Thomas Richmond (miniature-painter)

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The grave of Thomas Richmond, St Marys Gardens, Paddington The grave of Thomas Richmond, St Marys Gardens, Paddington.jpg
The grave of Thomas Richmond, St Marys Gardens, Paddington

Thomas Richmond (1771–1837) was an English miniature-painter.

Portrait miniature very small painting

A portrait miniature is a miniature portrait painting, usually executed in gouache, watercolor, or enamel. Portrait miniatures developed out of the techniques of the miniatures in illuminated manuscripts, and were popular among 16th-century elites, mainly in England and France, and spread across the rest of Europe from the middle of the 18th century, remaining highly popular until the development of daguerreotypes and photography in the mid-19th century. They were usually intimate gifts given within the family, or by hopeful males in courtship, but some rulers, such as James I of England, gave large numbers as diplomatic or political gifts. They were especially likely to be painted when a family member was going to be absent for significant periods, whether a husband or son going to war or emigrating, or a daughter getting married.


He was son of Thomas Richmond, originally of Bawtry, and of an old Yorkshire family. His father was 'groom of the stables' to the Duke of Gloucester, and afterwards the proprietor of the Coach and Horses at Kew, where the artist was born in 1771. His mother, Ann Bone, was a cousin of George Engleheart, 'miniature-painter to the king.'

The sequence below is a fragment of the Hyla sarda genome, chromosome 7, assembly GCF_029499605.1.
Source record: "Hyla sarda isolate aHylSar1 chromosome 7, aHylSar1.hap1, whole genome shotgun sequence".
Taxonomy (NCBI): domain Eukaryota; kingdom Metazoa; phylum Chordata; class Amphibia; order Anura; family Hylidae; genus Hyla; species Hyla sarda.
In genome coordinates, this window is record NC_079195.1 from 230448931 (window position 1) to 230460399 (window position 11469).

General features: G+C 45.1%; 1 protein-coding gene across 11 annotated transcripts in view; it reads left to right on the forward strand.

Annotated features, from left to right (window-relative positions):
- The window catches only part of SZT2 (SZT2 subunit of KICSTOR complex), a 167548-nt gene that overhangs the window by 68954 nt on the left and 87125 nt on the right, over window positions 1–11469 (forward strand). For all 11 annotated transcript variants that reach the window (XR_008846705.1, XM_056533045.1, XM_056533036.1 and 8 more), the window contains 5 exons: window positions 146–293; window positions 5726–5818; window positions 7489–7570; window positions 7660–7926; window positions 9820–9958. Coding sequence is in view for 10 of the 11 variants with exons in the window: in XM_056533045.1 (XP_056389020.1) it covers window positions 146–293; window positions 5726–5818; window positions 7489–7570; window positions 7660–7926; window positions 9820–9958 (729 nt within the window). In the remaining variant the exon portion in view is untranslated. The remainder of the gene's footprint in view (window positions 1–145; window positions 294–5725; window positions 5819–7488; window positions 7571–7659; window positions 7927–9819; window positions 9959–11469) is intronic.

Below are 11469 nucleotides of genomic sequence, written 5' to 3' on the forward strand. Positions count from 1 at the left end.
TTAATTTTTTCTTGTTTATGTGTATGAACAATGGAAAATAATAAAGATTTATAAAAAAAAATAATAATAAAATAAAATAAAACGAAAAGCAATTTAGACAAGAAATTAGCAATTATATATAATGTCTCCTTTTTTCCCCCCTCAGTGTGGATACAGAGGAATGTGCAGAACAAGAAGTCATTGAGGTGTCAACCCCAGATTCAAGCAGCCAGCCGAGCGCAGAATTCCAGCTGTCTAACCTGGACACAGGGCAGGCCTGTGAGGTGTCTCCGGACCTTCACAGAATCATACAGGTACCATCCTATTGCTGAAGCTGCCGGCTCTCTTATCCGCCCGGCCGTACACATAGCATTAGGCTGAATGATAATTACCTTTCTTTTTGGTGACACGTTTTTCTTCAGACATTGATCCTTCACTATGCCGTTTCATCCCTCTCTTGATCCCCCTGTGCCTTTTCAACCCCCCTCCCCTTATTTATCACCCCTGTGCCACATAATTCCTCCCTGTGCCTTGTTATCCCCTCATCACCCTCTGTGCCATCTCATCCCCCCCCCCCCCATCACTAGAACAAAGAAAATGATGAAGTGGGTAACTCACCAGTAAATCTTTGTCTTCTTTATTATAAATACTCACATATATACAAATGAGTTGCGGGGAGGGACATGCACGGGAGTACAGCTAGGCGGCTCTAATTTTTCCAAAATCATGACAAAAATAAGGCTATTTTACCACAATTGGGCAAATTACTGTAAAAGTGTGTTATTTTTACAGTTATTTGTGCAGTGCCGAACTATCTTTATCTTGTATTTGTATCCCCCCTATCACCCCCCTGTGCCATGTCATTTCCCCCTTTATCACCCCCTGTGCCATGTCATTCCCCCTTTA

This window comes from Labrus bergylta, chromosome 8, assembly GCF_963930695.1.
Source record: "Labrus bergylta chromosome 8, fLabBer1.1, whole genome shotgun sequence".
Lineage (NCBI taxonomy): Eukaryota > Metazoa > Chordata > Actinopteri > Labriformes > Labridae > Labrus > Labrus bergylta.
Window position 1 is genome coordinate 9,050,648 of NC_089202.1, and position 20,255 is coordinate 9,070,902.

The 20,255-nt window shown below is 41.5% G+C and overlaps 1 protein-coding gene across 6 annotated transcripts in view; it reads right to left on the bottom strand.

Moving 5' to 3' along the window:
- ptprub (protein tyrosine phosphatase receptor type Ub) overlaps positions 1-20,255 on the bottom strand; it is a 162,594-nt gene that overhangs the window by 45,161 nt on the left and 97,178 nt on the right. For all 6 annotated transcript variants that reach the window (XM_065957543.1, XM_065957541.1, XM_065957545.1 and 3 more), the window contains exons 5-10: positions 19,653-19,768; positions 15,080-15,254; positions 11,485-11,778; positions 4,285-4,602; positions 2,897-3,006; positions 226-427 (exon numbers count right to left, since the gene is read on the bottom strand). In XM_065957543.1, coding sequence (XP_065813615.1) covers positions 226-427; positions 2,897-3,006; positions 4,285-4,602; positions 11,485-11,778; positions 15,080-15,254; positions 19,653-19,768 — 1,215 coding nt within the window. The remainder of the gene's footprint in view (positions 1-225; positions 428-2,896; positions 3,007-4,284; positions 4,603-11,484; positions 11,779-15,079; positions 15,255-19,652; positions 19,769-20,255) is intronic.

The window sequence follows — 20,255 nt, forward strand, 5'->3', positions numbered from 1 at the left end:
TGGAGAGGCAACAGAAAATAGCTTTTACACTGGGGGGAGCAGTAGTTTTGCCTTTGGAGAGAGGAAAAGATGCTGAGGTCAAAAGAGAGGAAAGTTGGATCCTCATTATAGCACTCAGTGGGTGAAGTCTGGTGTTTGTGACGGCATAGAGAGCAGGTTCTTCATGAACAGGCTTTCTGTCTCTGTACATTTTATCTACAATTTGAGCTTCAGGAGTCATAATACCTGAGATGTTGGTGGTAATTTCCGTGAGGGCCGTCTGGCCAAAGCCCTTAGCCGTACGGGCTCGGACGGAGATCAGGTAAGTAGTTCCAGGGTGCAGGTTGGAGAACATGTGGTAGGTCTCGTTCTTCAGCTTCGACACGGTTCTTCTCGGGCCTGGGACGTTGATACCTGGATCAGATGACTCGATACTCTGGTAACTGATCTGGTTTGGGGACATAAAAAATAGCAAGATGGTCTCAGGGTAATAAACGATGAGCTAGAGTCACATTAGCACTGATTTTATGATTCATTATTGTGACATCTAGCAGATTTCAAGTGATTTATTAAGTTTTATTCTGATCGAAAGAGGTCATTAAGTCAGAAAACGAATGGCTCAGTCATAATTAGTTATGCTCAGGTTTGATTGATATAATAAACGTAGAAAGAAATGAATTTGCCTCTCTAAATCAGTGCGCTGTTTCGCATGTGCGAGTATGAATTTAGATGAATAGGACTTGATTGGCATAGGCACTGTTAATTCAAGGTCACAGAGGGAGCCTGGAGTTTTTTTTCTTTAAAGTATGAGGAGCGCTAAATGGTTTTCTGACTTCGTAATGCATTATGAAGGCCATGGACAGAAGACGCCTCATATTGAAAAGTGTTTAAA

Bawtry village located in Doncaster, United Kingdom

Bawtry is a small market town and civil parish sited where the western branch of the Roman Ermine Street crosses the River Idle in the Metropolitan Borough of Doncaster, South Yorkshire, England, close to its boundary with Nottinghamshire, and meets the old course of the Great North Road. Nearby towns include Gainsborough to the east, Retford to the south south-east, Worksop to the south-west and Doncaster to the north-west. Historically in the West Riding of Yorkshire, its population of 3,204 in the UK census of 2001 rose to 3,573 at the 2011 Census.

Yorkshire Historic county of Northern England

Yorkshire, formally known as the County of York, is a historic county of Northern England and the largest in the United Kingdom. Due to its great size in comparison to other English counties, functions have been undertaken over time by its subdivisions, which have also been subject to periodic reform. Throughout these changes, Yorkshire has continued to be recognised as a geographical territory and cultural region. The name is familiar and well understood across the United Kingdom and is in common use in the media and the military, and also features in the titles of current areas of civil administration such as North Yorkshire, South Yorkshire, West Yorkshire and East Riding of Yorkshire.

Duke of Gloucester Title in the Peerage of United Kingdom

Duke of Gloucester is a British royal title, often conferred on one of the sons of the reigning monarch. The first four creations were in the Peerage of England and the last in the Peerage of the United Kingdom; the current creation carries with it the subsidiary titles of Earl of Ulster and Baron Culloden.